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We feel more than all may see;
And thine full of doubt for me.
One moment has bound the free.
That moment is gone for ever;
Like lightning that flashed and died,
Like a snowflake upon the river,
That moment from time was singled
The cup of its joy was mingled
Sweet lips, could my heart have hidden
Ye would not have then forbidden
SWIFT as a spirit hastening to his task
Of glory and of good, the Sun sprang forth Rejoicing in his splendour, and the mask
Of darkness fell from the awakened earth. The smokeless altars of the mountain snows Flamed above crimson clouds, and at the birth
Of light the ocean's orison arose,
To which the birds tempered their matin lay.
Their trembling eyelids to the kiss of day,
Burned slow and inconsumably, and sent
Their odorous sighs up to the smiling air;
Isle, ocean, and all things that in them wear
Their portion of the toil which he of old
Took as his own, and then imposed on them. But I, whom thoughts which must remain untold
Had kept as wakeful as the stars that gem The cone of night, now they were laid asleep Stretched my faint limbs beneath the hoary stem
Which an old chesnut flung athwart the steep
Of a green Apennine. Before me fled
Was at my feet, and heaven above my head ;—
Was so transparent that the scene came through
As clear as, when a veil of light is drawn O'er evening hills, they glimmer; and I knew That I had felt the freshness of that dawn
Bathe in the same cold dew my brow and hair,
And sate as thus upon that slope of lawn
Under the selfsame bough, and heard as there
Sweet talk in music through the enamoured air.
As in that trance of wondrous thought I lay,
This was the tenour of my waking dream.— Methought I sate beside a public way
Thick strewn with summer dust; and a great stream Of people there was hurrying to and fro,
Numerous as gnats upon the evening gleam,—
All hastening onward, yet none seemed to know
Was borne amid the crowd as through the sky
Mixed in one mighty torrent did appear:
Some flying from the thing they feared, and some Seeking the object of another's fear.
And others, as with steps towards the tomb, Poured on the trodden worms that crawled beneath; And others mournfully within the gloom
Of their own shadow walked, and called it death;
And some fled from it as it were a ghost, Half fainting in the affliction of vain breath.
But more, with motions which each other crossed, — Pursued or spurned the shadows the clouds threw, Or birds within the noonday ether lost,
Upon that path where flowers never grew,—
And, weary with vain toil and faint for thirst,
Out of their mossy cells for ever burst,
With overarching elms, and caverns cold,
And violet-banks where sweet dreams brood;—but they Pursued their serious folly as of old.
And, as I gazed, methought that in the way The throng grew wilder, as the woods of June
When the south wind shakes the extinguished day;
And a cold glare, intenser than the noon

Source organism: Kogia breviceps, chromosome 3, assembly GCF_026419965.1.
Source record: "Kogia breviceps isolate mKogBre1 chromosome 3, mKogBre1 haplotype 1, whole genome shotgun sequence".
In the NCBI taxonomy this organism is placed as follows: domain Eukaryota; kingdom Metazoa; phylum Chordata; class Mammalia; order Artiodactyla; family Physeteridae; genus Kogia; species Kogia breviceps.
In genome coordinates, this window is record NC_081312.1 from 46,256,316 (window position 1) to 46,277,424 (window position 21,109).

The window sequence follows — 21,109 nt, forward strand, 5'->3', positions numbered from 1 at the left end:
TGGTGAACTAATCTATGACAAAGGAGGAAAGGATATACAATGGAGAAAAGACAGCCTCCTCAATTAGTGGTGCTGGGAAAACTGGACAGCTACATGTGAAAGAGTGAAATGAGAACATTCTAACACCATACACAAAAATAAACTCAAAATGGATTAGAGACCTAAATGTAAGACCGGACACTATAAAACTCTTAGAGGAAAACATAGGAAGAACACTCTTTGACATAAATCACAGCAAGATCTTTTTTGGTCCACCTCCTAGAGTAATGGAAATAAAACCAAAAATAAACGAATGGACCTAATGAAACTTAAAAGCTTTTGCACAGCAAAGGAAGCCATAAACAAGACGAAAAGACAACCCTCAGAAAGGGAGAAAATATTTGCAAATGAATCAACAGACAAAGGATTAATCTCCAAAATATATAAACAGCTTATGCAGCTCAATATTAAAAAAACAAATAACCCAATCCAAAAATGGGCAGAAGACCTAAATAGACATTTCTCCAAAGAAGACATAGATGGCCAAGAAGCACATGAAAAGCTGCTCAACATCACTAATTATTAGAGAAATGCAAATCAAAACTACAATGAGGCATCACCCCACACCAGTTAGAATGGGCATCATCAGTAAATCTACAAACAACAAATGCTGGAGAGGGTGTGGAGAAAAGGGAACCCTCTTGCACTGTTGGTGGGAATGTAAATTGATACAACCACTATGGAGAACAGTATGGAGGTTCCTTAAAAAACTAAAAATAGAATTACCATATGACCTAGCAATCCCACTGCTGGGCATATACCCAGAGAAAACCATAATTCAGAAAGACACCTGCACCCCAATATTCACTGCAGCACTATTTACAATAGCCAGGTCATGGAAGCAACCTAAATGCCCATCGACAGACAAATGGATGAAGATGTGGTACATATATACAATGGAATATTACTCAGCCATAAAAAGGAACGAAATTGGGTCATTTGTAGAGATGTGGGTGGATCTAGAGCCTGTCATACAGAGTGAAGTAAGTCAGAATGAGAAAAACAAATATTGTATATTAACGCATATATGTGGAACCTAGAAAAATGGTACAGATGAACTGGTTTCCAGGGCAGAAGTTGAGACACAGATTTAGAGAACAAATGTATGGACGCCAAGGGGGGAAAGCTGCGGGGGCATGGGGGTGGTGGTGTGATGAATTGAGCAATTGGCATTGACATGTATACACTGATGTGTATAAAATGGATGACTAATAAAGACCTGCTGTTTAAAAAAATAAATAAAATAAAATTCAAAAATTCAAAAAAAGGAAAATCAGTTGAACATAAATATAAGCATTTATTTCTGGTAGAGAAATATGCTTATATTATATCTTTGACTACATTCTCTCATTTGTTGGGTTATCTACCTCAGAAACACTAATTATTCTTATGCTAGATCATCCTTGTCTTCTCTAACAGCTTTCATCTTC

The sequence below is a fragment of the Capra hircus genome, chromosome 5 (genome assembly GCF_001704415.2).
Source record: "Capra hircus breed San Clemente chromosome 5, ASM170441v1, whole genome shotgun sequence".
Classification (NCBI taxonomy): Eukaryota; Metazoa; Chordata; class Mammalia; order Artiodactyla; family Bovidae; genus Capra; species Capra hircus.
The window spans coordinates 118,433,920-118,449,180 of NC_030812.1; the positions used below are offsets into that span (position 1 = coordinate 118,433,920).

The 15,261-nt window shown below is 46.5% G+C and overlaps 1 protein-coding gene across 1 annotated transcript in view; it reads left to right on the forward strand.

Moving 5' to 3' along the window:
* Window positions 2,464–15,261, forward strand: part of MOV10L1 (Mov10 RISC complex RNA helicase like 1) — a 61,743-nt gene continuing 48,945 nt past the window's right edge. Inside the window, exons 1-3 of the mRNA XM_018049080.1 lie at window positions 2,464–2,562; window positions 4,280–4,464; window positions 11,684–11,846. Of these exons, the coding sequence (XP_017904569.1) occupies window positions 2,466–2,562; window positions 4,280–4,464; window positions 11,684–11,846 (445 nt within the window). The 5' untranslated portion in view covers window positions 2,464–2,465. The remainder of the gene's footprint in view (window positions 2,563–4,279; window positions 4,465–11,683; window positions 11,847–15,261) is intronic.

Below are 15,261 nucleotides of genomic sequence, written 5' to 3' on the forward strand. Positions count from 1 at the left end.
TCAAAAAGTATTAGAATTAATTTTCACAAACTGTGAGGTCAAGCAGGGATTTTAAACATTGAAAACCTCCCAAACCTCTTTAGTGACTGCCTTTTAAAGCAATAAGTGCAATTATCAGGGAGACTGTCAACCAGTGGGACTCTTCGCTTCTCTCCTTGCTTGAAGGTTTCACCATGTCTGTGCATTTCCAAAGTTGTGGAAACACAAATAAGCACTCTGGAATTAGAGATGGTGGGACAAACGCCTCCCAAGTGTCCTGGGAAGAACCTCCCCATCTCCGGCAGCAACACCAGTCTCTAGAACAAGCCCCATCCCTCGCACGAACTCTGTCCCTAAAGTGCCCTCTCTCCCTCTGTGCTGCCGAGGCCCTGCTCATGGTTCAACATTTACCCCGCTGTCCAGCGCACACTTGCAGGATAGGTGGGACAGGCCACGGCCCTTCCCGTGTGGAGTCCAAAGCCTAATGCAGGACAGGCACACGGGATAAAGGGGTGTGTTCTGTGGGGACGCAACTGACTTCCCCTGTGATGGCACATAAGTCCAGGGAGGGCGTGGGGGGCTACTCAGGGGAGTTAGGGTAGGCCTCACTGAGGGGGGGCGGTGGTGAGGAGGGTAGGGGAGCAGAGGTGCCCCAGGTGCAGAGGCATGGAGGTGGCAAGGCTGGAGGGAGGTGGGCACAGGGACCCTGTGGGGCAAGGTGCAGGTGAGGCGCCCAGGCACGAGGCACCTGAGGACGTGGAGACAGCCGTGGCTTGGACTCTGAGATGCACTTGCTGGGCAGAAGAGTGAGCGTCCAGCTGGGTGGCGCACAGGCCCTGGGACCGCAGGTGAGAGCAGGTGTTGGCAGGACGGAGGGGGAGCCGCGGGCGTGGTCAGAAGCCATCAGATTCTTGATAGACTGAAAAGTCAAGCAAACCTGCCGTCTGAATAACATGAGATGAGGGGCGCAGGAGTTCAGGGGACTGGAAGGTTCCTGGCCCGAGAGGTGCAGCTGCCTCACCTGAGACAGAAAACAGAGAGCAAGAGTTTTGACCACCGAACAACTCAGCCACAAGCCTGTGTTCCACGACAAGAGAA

But icy cold, obscured with blinding light
When on the sunlit limits of the night
Doth, as the herald of its coming, bear
The ghost of her dead mother, whose dim form
So came a chariot on the silent storm
Beneath a dusky hood and double cape,
Crouching within the shadow of a tomb.
Was bent, a dun and faint ctherial gloom
The guidance of that wonder-winged team.
The shapes which drew it in thick lightenings Were lost:—I heard alone on the air's soft stream
The music of their ever-moving wings. All the four faces of that Charioteer
Had their eyes banded. Little profit brings
Speed in the van and blindness in the rear,
Nor then avail the beams that quench the sun: Or that with banded eyes could pierce the sphere
Of all that is, has been, or will be, done. So ill was the car guided—but it passed With solemn speed majestically on.
The crowd gave way; and I arose aghast,
Or seemed to rise, so mighty was the trance,
The million with fierce song and maniac dance
Imperial Rome poured forth her living sea
From senate-house and forum and theatre, When .... upon the free
Had bound a yoke which soon they stooped to bear. Nor wanted here the just similitude Of a triumphal pageant, for, where'er
The chariot rolled, a captive multitude
Was driven:—all those who had grown old in power Or misery; all who had their age subdued
By action or by suffexingrand whose hour Was drained to its last sand in weal or woe,
So that the trunk survived both fruit and flower;
All those whose fame or infamy must grow
Till the great winter lay the form and name Of this green earth with them for ever low;
All but the sacred few who could not tame Their spirits to the conquerors, but, as soon
As they had touched the world with living flame,
Fled back like eagles to their native noon,
Or those who put aside the diadem
Were there, of Athens or Jerusalem,
Nor those who went before fierce and obscene.
The wild dance maddens in the van; and those Who lead it, fleet as shadows on the green,
Outspeed the chariot, and without repose Mix with each other in tempestuous measure To savage music, wilder as it grows.